We have noodled on the impact that the Supreme Court’s decision in Merit Management Group, LP v. FTI Consulting, Inc.,[1] which held that the safe harbor provided in Section 546(e) of the Bankruptcy Code does not apply when the financial institutions[2] involved in a transaction are mere conduits or intermediaries, might have on “[t]he long-running litigation spawned by the leveraged buyout of Tribune Company . . . and the subsequent bankruptcy case.”[3] So far, after a December decision by the Court of Appeals for the Second Circuit, the answer is: not much.

In 2016 the Court of Appeals had dismissed a fraudulent conveyance avoidance action commenced by creditors against former Tribune shareholders (among others) by applying its pre-Merit expansive interpretation of Section 546(e) under which the presence of a financial institution (as defined in note 2) even as a mere conduit would suffice. Post-Merit, it has now issued an amended decision reaching the same result--the safe harbor of Section 546(e) shelters the defendants from liability.[4]

How did it reach that outcome despite Merit? The Section 546(e) safe harbor applies to

a transfer made by or to (or for the benefit of) a commodity broker, forward contract merchant, stockbroker, financial institution, financial participant, or securities clearing agency, in connection with a securities contract . . ., commodity contract . . . or forward contract

and the financial institution (as defined in note 2) is not acting as a mere conduit or intermediary.[5] “[F]inancial institution,” in turn, is defined in Section 101(22)(A) in relevant part as--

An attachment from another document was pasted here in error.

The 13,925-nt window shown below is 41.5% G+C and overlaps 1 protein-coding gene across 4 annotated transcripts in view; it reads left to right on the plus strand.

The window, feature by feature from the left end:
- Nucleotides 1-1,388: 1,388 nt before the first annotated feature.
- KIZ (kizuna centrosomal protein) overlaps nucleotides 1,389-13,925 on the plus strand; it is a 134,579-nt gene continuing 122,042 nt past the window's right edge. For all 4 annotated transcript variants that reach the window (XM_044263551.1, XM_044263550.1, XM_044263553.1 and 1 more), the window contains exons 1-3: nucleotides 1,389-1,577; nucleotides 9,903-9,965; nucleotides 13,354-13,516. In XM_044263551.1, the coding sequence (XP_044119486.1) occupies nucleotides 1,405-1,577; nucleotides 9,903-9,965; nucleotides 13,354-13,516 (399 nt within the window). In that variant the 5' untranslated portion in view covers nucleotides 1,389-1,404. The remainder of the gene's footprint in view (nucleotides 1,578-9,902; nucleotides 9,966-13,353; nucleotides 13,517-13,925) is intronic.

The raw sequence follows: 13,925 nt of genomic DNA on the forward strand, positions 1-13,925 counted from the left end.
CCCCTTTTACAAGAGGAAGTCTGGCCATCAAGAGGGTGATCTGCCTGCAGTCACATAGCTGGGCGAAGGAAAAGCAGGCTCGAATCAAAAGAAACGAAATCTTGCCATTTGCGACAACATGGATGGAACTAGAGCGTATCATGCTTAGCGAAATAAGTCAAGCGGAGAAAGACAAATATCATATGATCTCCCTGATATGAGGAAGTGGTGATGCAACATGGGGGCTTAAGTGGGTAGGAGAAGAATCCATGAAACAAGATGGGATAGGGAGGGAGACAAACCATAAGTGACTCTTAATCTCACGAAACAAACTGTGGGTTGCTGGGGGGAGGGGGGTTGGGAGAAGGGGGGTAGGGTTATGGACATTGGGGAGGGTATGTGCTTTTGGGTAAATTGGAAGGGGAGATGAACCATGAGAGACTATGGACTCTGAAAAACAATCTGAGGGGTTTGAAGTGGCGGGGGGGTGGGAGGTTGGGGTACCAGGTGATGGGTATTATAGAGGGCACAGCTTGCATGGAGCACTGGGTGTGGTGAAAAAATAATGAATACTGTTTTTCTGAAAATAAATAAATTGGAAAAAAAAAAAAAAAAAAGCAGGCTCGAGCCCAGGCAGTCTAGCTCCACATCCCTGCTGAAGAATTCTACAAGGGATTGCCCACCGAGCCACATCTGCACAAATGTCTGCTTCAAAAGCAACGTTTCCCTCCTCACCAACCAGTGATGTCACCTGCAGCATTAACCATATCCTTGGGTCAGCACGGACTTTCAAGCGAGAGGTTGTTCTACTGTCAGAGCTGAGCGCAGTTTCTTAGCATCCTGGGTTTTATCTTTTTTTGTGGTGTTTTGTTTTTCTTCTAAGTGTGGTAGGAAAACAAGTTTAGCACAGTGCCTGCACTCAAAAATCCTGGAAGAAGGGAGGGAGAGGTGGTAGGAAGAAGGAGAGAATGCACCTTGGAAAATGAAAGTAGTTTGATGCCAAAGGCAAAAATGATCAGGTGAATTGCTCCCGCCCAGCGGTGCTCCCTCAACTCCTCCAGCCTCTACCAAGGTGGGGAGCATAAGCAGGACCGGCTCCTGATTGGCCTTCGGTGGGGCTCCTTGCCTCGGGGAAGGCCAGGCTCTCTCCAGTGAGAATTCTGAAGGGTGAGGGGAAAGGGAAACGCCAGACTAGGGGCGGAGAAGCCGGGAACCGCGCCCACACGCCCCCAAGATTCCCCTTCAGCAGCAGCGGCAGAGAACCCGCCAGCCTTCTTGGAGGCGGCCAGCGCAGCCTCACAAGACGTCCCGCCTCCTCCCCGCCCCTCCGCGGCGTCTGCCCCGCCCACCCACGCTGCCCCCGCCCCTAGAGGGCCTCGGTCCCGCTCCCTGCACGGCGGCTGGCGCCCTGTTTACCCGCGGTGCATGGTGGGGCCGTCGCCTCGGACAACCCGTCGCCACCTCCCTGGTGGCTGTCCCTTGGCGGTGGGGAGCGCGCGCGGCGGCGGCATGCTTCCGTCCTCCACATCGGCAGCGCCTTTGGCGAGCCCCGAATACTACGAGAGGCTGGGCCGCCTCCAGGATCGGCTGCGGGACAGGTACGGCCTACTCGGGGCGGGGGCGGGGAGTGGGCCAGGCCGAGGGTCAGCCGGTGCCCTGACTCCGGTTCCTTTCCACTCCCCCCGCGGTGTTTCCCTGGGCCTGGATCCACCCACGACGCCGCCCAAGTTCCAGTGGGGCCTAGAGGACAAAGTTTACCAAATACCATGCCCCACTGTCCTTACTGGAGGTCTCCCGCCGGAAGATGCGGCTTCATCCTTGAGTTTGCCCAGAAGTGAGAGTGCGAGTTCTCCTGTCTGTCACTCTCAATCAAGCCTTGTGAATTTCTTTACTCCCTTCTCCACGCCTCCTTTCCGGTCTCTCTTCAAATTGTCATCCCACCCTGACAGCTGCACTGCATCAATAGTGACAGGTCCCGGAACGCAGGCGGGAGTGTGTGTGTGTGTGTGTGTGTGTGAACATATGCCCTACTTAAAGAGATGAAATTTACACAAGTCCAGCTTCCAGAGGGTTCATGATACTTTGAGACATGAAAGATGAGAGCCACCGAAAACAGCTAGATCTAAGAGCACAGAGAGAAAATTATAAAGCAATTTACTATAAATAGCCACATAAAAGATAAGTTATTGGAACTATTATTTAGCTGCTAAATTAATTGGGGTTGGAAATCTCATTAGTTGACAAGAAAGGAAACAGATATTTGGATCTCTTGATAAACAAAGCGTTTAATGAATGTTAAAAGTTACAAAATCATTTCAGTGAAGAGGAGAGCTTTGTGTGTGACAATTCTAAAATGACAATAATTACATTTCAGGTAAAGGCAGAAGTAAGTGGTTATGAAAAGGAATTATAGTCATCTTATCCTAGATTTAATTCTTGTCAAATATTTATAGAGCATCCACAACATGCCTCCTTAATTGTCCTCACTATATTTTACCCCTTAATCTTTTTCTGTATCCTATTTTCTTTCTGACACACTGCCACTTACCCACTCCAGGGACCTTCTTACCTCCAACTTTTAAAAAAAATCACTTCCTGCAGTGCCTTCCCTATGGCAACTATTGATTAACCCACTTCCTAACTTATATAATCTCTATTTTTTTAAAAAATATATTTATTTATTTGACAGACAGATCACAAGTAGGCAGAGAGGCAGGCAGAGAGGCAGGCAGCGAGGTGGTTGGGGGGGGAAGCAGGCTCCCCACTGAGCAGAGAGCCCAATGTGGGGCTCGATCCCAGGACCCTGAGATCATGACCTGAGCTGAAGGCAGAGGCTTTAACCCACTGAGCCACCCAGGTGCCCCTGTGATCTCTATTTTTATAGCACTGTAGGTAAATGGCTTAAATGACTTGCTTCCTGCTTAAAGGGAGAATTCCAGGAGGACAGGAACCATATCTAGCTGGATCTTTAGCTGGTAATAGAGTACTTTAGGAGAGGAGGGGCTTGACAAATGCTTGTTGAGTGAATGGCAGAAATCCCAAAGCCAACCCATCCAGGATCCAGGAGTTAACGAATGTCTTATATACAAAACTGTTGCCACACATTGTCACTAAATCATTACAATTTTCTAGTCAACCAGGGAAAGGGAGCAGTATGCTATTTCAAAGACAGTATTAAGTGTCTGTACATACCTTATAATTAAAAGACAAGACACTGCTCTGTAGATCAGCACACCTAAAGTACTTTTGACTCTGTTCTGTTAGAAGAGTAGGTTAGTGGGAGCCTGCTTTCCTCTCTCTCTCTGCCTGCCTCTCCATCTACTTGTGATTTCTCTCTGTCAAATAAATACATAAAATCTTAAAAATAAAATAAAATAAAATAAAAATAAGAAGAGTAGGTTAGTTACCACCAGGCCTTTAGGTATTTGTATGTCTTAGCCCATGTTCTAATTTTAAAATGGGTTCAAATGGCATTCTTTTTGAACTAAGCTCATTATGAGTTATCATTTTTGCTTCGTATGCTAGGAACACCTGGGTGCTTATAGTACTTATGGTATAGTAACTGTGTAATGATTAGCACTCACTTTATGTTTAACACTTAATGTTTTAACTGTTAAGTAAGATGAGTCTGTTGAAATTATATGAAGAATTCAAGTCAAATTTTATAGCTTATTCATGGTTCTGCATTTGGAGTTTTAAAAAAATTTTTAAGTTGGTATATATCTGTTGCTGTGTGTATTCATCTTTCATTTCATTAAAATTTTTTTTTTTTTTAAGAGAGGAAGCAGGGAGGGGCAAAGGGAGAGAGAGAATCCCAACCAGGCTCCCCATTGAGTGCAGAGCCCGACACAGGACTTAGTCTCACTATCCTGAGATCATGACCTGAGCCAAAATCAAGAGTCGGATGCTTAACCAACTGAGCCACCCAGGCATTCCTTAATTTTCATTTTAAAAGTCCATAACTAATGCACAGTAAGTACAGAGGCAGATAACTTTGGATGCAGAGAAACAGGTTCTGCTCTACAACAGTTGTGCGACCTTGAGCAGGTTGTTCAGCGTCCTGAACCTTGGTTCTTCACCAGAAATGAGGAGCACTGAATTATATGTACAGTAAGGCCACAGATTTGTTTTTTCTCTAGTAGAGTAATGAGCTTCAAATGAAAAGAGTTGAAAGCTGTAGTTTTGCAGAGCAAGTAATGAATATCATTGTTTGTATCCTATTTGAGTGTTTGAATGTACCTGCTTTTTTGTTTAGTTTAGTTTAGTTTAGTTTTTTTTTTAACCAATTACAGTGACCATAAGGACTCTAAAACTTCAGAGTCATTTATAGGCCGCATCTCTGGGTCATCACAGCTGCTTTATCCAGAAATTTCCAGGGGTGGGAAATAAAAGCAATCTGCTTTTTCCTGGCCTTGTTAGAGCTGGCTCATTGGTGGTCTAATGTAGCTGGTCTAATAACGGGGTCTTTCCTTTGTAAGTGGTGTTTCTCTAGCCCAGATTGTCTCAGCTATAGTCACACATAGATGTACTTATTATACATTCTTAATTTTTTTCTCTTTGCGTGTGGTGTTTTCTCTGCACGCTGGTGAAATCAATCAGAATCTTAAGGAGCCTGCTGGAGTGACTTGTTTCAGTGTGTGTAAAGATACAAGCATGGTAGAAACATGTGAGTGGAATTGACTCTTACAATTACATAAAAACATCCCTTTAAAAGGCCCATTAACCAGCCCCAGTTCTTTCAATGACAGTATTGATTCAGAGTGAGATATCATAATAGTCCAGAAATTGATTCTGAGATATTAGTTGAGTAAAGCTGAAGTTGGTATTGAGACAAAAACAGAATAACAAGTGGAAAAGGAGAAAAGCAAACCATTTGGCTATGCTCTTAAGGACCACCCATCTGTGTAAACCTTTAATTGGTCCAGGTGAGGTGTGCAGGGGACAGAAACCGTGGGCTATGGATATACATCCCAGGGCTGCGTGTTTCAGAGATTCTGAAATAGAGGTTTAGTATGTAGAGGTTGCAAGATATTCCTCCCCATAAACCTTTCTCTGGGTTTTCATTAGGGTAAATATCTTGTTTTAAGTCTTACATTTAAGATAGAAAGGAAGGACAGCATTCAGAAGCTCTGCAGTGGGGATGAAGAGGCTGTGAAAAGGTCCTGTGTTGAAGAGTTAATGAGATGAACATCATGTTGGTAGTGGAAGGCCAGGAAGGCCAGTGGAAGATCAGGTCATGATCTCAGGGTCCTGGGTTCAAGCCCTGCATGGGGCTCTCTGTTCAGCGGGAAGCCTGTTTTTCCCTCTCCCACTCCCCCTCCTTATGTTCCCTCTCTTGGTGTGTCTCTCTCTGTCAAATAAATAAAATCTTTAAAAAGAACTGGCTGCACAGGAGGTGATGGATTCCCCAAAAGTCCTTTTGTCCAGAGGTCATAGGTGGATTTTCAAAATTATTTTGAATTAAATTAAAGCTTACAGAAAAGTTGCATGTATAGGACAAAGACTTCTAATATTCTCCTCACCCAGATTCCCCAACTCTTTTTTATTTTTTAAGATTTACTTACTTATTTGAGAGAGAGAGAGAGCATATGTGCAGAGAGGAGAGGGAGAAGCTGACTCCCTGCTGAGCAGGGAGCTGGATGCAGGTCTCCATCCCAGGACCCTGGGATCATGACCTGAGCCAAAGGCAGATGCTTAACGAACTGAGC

an entity that is a commercial . . . bank . . . [or] trust company . . . and, when any such . . . entity is acting as agent or custodian for a customer . . . in connection with a securities contract . . . such customer . . . .[6]

In other words, the customer for which a bank or trust company is acting as agent or custodian in connection with a securities contract is a “financial institution” (as defined in Section 101) for the purpose of satisfying the requirement for the application of Section 546(e) that a financial institution (as defined in note 2) be a party to or beneficiary of the “overarching transfer.”[7]

Tribune, the Court held, was exactly such a customer. It contracted with an entity that was both a bank and a trust company to act as its agent[8] to hold and then disburse the LBO consideration in exchange for the shares it was acquiring.[9] But was such use of an agent “in connection with a securities contract”? Appellants argued that the approximately half of the LBO consideration that was used to redeem shares (rather than to purchase them in a more conventional sense) was not disbursed “in connection with a securities contract.” The Court disagreed. A redemption of shares is a repurchase of those shares, so a contract to redeem shares easily fits within the Code’s broad definition of a “securities contract,” and the redemption payments are sheltered in the safe harbor to the same extent as the ordinary purchase payments.[10]